Problems with stent

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My husband has been diagnosed with incurable cancer to the oesophagus and had a stent put in around a month ago. Before he had that almost everything he ate would come back up again. The weeks that have passed since the stent was put in have been fine. Largely his swallowing seem to be better and he´s been eating food like yoghurts porridge and a couple of times he´s also eaten cottage pie without any immediate problems. He has lost a huge amount of weight though and hasn´t put any back on yet.

But strongly encouraged about his eating habits that seemed to be better yesterday I decided to serve him steak and mash. The meat was very soft and easy to mash up into little pieces and I served it with extra gravy and a little bit of very soft broccoli. IF ONLY I HAD NEVER DONE THAT! He ate a bit and then threw it back up and since then he has hardly been able to swallow anything - food or drinks - at all. I really blame myself for this set back because he was all fine in the morning (well as fine as you can be when you have advanced cancer and are fatigued because on top of that you might be anaemic) and just because I decide to serve him this stupid steak and mash we´re almost back to what things were like BEFORE he had a stent put in.

I feel so at a loss now and don´t know what to do for him other than maybe calling one of the nurses on his team and hear what she has to say about the whole thing. I feel useless as a wife and that I can´t care for him properly :-( 

What I would like is to hear if anybody else here has experienced these kinds of set backs once a stent has been placed and how you cope with it

  • Hello Lotus72

    I am so sorry to hear about your husbands oesophageal cancer. It must be really tough for you both with him being unable to eat properly and having problems swallowing. Is your husbands team able to give you any advice?

    Please do phone the Support Line and speak to one of the nurses. They will want to help and will be able to give you some advice on foods to try etc. 

    You are most definitely not a useless wife, however you are feeling right now- you are doing everything you can to support your husband going through something that would be extremely difficult for anyone. 

    Give them a call, and get some advice- they are lovely on the Support Line



    Macmillan Support Line - 0808 808 00 00, 7 days a week between 8am-8pm

  • Hi Lotus 72 

    So sorry to hear your husband and you are going through this ..It must be very distressing for you both .You can only do your best and it certainly sounds like you are caring for your husband very well …It isn’t your fault things are not progressing well with the stent ..There could be a number of medical reasons why things aren’t settled yet   ..Please reach out to your husband’s medical team for support and advice ..They will help …I sincerely hope your situation improves very soon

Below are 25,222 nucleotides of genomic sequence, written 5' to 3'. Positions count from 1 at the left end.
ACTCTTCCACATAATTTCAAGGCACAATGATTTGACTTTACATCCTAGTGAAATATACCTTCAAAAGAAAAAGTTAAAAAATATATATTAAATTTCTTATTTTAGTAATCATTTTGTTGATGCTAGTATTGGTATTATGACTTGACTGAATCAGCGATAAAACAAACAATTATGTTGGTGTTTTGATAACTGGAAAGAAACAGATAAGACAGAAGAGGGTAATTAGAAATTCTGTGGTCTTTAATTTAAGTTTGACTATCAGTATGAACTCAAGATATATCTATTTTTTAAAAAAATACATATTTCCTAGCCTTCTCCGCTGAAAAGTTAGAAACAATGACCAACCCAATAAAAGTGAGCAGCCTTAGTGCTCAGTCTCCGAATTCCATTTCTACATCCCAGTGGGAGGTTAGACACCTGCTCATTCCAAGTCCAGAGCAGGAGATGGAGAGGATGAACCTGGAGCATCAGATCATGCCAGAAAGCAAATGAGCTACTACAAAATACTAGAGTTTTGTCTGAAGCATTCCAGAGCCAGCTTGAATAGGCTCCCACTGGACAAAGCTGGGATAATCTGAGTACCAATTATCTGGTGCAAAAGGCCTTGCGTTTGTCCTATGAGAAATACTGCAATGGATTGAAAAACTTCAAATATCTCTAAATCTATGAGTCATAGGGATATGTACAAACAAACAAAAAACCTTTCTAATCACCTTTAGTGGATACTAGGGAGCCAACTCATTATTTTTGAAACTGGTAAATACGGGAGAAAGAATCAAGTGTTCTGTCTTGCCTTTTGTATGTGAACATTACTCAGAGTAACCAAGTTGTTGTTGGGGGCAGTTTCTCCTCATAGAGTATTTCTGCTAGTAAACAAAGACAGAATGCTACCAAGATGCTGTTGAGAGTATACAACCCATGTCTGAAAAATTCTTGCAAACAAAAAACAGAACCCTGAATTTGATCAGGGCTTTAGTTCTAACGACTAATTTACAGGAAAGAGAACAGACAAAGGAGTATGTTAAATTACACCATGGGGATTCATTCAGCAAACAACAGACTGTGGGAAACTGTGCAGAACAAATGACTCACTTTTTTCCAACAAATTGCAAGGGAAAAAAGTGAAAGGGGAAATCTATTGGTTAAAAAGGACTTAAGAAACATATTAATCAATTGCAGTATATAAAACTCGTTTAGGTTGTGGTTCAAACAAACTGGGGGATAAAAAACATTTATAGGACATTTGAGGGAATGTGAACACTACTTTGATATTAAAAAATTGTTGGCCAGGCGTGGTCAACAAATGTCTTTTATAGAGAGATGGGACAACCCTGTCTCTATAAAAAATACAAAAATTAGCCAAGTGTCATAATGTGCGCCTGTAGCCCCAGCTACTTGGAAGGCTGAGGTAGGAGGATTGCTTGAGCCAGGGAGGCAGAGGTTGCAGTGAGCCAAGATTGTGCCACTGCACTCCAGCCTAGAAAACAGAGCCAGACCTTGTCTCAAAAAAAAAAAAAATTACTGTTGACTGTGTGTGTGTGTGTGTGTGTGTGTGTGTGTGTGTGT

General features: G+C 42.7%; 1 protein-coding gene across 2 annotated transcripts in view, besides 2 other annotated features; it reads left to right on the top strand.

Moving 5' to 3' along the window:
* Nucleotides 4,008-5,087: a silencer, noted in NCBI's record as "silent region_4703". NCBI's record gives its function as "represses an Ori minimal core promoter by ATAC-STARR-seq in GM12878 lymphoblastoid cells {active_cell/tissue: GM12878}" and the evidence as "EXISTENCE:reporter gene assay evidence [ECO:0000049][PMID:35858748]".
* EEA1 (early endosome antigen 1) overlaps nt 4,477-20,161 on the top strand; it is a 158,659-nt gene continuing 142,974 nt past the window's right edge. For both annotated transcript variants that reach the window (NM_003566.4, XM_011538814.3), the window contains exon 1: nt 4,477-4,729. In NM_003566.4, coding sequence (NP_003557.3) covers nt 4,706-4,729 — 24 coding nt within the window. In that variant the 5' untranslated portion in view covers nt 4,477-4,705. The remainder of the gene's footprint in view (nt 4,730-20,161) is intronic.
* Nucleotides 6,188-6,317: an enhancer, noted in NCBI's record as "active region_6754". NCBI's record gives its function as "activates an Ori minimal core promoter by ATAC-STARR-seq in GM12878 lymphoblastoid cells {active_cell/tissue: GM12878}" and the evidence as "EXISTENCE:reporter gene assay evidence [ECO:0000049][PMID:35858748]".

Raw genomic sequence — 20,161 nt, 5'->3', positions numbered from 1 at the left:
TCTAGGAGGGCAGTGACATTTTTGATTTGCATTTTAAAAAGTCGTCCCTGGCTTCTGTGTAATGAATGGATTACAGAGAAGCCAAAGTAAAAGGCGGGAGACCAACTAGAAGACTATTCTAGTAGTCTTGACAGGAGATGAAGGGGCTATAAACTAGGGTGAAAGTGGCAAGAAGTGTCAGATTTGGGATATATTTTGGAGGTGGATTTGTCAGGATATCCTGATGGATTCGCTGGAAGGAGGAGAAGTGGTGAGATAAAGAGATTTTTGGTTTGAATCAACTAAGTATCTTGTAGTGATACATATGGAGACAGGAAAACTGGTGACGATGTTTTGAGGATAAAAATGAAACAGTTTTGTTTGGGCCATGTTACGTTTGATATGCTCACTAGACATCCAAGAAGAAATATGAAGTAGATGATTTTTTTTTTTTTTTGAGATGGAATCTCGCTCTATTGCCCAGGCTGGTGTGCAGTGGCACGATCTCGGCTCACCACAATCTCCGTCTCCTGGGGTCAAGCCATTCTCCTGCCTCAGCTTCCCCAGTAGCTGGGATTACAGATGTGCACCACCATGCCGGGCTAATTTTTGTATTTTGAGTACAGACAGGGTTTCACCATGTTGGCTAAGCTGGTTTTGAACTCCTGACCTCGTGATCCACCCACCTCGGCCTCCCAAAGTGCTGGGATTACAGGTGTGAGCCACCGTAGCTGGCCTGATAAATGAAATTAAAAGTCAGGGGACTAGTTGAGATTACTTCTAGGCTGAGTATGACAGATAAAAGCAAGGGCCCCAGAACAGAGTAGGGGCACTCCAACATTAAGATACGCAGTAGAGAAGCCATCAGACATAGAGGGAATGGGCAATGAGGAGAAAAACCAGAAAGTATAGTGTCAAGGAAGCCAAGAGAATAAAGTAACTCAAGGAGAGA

regards J 

  • Don’t blame yourself. Hopefully the nurse team or A&E team will have been able to assist with this problem and that it will be temporary and he can get back to a better place when eating. My dad has incurable oesophageal cancer too. He had a stent fitted after getting to the point of not being able to drink a sip of water. He is now being careful, eating soft foods and soups etc, but I do have to say he is sometimes ‘pushing it’ with chicken and other foods he ‘shouldn’t have’ and your post has given us a wake up call. All the best to you both. This is a very difficult stage. I understand and sympathise totally. 

  • So hectic here these days. One hospital appointment after the other. But I just want to say a big thank you to those of you who took the time to respond to my post. It´s really heart warming to read all your comments. Things have setteled down a bit again and since the incident with the steak and mash there has been no problems. It finally looks like my husband will start his chemo treatment soon. But I´m just so worried because the shortness of breath and dizzyness that he seems to be suffering from has gotten worse. So I´ve made an appointment for us to go up to the hospital today and discuss it with the doctor. I really think they need to address it. Thank you all so much again xxxx

  • Hope all goes well today ..Thumbsup